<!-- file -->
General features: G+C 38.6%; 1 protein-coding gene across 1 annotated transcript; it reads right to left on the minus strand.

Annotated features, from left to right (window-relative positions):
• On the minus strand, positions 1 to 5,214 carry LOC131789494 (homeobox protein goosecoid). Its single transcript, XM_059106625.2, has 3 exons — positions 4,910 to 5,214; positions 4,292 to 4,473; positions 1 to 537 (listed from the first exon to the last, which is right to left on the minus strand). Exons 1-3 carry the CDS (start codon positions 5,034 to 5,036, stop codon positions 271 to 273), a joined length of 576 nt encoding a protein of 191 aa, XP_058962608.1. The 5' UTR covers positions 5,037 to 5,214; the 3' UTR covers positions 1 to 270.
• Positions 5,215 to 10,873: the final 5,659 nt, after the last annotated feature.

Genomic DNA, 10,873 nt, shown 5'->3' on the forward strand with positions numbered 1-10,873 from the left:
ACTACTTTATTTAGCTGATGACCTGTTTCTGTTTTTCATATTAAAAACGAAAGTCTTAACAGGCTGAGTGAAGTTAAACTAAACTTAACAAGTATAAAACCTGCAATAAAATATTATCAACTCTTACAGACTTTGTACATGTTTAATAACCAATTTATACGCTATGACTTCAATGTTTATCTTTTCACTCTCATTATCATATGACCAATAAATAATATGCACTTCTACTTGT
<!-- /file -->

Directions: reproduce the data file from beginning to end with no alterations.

General features: G+C 38.6%; 1 protein-coding gene across 1 annotated transcript; it reads right to left on the minus strand.

Annotated features, from left to right (window-relative positions):
• On the minus strand, positions 1 to 5,214 carry LOC131789494 (homeobox protein goosecoid). Its single transcript, XM_059106625.2, has 3 exons — positions 4,910 to 5,214; positions 4,292 to 4,473; positions 1 to 537 (listed from the first exon to the last, which is right to left on the minus strand). Exons 1-3 carry the CDS (start codon positions 5,034 to 5,036, stop codon positions 271 to 273), a joined length of 576 nt encoding a protein of 191 aa, XP_058962608.1. The 5' UTR covers positions 5,037 to 5,214; the 3' UTR covers positions 1 to 270.
• Positions 5,215 to 10,873: the final 5,659 nt, after the last annotated feature.

Genomic DNA, 10,873 nt, shown 5'->3' on the forward strand with positions numbered 1-10,873 from the left:
ACTACTTTATTTAGCTGATGACCTGTTTCTGTTTTTCATATTAAAAACGAAAGTCTTAACAGGCTGAGTGAAGTTAAACTAAACTTAACAAGTATAAAACCTGCAATAAAATATTATCAACTCTTACAGACTTTGTACATGTTTAATAACCAATTTATACGCTATGACTTCAATGTTTATCTTTTCACTCTCATTATCATATGACCAATAAATAATATGCACTTCTACTTGT